Grandpa Beck's Games

Antiquity Quest



Brilliant, you’ve arrived! By Jove, what an impressive group of prospective archaeologists. You’ve come just in time!

Ancient antiquities and priceless treasures are being stolen at an alarming rate. They should be in a museum to be admired by all, not in the private collections of tycoons. It’s preposterous!

Your mission is to assemble collections of these antiquities and treasures. The more flawless a collection is, the greater the prestige it will earn you.

The person with the most prestige at the end of the mission will earn the most coveted job at Beckston University… You’ll become my personal assistant! (Lucky you!)

Now, a word of warning. Beware of the notorious bounty hunter Tess Wynter. If that grifter gets to any of these priceless items before you, you’ll never see them again!

Pish posh, I sound so dramatic. There’s no need to fear, I’m sure it will all be just smashing! I’ll stop by from time to time to lend my aid as well.

Now off you go!

-Professor Nigel Remington


Landscape Portrait of Board Game representing Antiquity Quest at Grandpa Beck's Games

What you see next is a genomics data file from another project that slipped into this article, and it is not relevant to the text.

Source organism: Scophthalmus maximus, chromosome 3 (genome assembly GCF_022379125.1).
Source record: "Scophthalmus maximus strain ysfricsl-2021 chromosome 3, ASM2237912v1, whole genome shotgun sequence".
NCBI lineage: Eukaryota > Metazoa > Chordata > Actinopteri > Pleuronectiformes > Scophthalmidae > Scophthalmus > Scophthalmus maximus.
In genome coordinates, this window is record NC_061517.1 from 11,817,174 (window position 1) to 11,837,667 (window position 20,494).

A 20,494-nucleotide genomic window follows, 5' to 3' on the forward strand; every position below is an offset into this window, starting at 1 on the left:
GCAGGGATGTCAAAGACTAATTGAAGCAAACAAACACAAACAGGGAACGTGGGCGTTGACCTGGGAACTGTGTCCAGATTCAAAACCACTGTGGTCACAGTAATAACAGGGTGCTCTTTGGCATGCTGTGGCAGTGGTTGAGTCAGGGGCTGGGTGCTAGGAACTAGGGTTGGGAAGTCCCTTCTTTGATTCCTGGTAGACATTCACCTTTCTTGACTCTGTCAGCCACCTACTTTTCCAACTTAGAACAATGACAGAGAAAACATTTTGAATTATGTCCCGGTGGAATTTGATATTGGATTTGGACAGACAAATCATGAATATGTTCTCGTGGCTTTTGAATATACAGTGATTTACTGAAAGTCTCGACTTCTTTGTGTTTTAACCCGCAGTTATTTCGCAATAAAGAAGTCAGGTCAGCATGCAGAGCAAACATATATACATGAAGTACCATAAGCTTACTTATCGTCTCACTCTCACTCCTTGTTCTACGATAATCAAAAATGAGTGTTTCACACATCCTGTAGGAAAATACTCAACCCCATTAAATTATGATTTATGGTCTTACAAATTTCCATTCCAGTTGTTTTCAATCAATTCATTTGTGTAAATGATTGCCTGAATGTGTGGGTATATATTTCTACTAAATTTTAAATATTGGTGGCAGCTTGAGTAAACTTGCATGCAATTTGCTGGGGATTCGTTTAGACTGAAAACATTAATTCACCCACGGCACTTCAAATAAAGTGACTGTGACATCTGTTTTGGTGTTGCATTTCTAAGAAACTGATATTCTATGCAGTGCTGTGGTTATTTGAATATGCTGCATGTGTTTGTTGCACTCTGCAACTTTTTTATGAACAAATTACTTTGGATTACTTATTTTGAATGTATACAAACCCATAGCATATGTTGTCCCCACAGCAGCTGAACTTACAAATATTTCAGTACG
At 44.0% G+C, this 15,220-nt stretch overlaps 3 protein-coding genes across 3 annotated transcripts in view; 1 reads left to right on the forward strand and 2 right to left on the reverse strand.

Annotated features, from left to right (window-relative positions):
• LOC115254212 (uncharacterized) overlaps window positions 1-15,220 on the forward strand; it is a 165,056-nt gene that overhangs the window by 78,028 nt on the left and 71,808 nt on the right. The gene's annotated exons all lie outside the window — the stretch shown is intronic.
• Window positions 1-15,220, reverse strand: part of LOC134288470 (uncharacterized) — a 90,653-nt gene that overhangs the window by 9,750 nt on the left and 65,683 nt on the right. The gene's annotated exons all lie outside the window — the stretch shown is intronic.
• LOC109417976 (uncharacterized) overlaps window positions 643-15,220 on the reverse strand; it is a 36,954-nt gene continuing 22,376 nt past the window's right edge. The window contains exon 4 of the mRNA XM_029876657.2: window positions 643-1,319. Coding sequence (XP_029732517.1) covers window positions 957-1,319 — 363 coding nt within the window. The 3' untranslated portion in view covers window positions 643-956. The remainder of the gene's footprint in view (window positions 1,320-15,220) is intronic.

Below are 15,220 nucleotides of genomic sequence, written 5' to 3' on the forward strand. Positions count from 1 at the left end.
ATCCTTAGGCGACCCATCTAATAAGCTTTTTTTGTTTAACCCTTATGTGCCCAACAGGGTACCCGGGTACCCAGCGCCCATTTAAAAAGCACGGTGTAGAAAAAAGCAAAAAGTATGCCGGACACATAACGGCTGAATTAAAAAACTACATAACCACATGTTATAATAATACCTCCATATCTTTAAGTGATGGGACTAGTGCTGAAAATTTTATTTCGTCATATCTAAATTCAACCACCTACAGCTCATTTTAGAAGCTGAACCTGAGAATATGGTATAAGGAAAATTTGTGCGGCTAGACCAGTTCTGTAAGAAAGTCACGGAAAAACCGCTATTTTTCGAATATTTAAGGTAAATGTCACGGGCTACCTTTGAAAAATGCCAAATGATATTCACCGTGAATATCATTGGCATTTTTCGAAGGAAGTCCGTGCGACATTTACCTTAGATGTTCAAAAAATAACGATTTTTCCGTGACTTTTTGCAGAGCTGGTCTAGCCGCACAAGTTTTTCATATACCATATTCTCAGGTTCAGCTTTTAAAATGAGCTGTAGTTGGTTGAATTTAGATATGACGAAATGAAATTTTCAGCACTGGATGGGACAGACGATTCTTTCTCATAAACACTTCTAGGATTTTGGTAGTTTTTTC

Your goal in Antiquity Quest is to have the highest score at the end of the game. You can choose to play either a single round for a quick game (20-30 minutes) or a complete game in which you’ll tally scores over three rounds (60-90 minutes).

Each player is dealt two sets of 10 cards at the start of a round. You’ll pick up one set, this is called a hand. The second set, called a cache, remains face down on the table until you’ve played all of the cards from your hand.

You’ll take turns drawing, playing, and discarding cards as you work on creating your own collections and sabotaging the collections that belong to other players.

Collections consist of Antiquity and Treasure cards. The six suits of Antiquity cards represent six ancient civilizations. Treasures are their own suit and are more rare and valuable. The more challenging a collection is to create, the more it’s worth.

A round ends once a player has completed at least five collections and played through all of the cards in their hand and cache. That player earns a bonus for going out first. Every other player takes one last turn, and then scores are tallied.

Your score at the end of each round is the combination of bonus points from going out first, points for completing collections, and points for the cards you play. The player with the highest score at the end of the game wins!


Nigel’s Note: Don’t like reading rules? Watch the “How To Play” video instead.



Antiquities: There are six suits of Antiquity cards in the game, each a different color, representing one of six different ancient civilizations.